First published on 18 Jul 2009. Updated on 30 Sep 2009.
The Frontiers of Science comic strip, which ran in TheSydney Morning Herald from 1961 to 1979, took topics like 'evolution' and 'relativity' out of dusty textbooks and presented the information in a way that could be enjoyed over Weet-Bix and tea. This made-in-Sydney comic series also popularised the latest scientific breakthroughs over two decades by publishing strips on space travel, the moon walk, cancer and climate change.
For the first time in 30 years, the Frontiers of Science artwork will be widely seen when it's exhibited this month for the Ultimo Science Fesitval.
The black-and-white strips were written by Stuart Butler, a theoretical physicist and professor at the University of Sydney, and Bob Raymond, an ABC-TV journalist, and drawn by Andrea Bresciani. Frontiers of Science was syndicated to about 200 overseas newspapers in 12 languages.
Early in the series, Butler and Raymond captured the excitement of 1960s space exploration, says Abigail Thomas, Ultimo Science Festival organiser for the ABC, in whose foyer this exhibition will be held. "The creators explained science in a way people enjoyed reading and tapped into the massive curiosity at the time about science," she says.
Each week delved into a different topic, explained in five comic strips, with one running each weekday. The first topic, 'radiation', explored whether the phenomenon would make space travel impossible.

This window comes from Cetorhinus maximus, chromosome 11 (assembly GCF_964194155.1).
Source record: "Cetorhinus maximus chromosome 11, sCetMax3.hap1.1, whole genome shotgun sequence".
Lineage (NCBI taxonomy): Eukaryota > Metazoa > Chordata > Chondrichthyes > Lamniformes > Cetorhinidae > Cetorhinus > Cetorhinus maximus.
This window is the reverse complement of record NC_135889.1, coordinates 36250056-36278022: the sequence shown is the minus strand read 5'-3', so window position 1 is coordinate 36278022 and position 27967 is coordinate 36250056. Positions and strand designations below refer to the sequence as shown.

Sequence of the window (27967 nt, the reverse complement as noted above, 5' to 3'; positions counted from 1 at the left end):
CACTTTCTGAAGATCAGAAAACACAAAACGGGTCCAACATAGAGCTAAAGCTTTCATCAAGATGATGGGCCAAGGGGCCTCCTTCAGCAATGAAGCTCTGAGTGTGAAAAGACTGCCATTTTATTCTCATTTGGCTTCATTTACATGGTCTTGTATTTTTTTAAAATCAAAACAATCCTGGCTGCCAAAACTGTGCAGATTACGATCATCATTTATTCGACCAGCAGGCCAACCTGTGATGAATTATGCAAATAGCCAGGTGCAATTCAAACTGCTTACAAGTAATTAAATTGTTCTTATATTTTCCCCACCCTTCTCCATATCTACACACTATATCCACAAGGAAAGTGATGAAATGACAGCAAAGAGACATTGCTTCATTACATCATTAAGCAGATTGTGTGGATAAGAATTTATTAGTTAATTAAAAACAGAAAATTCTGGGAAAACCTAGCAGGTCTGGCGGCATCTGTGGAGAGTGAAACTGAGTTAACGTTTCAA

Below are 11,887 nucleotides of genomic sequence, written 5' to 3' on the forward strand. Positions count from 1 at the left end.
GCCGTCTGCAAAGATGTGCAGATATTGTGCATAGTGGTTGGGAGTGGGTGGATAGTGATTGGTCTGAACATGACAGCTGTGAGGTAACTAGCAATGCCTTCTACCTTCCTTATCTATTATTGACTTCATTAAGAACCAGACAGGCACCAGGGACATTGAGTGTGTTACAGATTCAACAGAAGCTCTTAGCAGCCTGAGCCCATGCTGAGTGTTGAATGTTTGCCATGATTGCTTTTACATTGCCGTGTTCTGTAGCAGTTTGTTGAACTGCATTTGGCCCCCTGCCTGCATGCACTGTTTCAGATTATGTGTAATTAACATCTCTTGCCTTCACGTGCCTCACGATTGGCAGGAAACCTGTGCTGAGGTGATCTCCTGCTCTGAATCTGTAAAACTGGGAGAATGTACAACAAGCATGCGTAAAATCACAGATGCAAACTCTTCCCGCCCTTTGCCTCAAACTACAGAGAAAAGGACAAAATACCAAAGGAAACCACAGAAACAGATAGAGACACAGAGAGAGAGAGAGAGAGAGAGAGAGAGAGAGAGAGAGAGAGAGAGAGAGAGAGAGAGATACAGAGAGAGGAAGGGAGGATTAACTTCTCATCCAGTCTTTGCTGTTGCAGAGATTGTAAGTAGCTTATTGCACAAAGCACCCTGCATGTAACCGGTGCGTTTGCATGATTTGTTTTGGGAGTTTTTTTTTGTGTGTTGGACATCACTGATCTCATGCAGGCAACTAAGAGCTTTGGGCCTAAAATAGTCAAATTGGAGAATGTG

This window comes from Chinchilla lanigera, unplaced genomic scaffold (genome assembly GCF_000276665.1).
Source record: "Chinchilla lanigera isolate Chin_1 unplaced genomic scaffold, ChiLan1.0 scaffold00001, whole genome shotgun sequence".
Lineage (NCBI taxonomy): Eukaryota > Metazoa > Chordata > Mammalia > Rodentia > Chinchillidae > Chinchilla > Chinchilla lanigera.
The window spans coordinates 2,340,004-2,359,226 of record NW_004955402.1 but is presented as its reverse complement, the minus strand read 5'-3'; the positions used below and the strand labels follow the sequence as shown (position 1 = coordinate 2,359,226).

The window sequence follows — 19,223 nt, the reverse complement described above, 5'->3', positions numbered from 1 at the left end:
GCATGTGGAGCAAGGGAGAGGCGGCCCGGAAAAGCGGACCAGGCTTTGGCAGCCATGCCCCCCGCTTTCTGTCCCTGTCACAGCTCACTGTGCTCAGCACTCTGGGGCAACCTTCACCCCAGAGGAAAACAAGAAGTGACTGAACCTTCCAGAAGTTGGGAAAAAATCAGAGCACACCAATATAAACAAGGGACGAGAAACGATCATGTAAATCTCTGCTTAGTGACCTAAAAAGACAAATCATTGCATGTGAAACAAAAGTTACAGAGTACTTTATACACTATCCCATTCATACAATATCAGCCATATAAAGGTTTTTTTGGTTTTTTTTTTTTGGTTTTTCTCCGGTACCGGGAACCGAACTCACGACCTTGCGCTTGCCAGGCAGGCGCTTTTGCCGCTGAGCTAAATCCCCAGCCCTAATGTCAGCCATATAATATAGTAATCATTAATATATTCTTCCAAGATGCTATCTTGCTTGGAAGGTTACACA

As science advanced, so did the comic. A later strip explored what happened during the moon walk, 40 years ago this year, referring to it as the climax of "the most spectacular race in man's history".
The widows of Butler and Raymond donated the Frontiers of Science collection to the University of Sydney Library, which is digitising and archiving all 939 weeks of the series. The exhibition at ABC Ultimo Centre draws on about 20 weeks of material, including the 'moon walk' and 'evolution' strips.
Maureen Burns, lecturer in cultural and media studies at the University of Queensland, is co-authoring a book about this series' significance in science communication. "We think it's an unusual example of communication of science through a low-culture genre," she says.
Butler and Raymond chose topics that were likely to excite the audience, she says. "They were capturing the popular imagination at a time of a real belief in science. It related so much to the things that were big news at the time."
10-29 Aug, ABC Ultimo Centre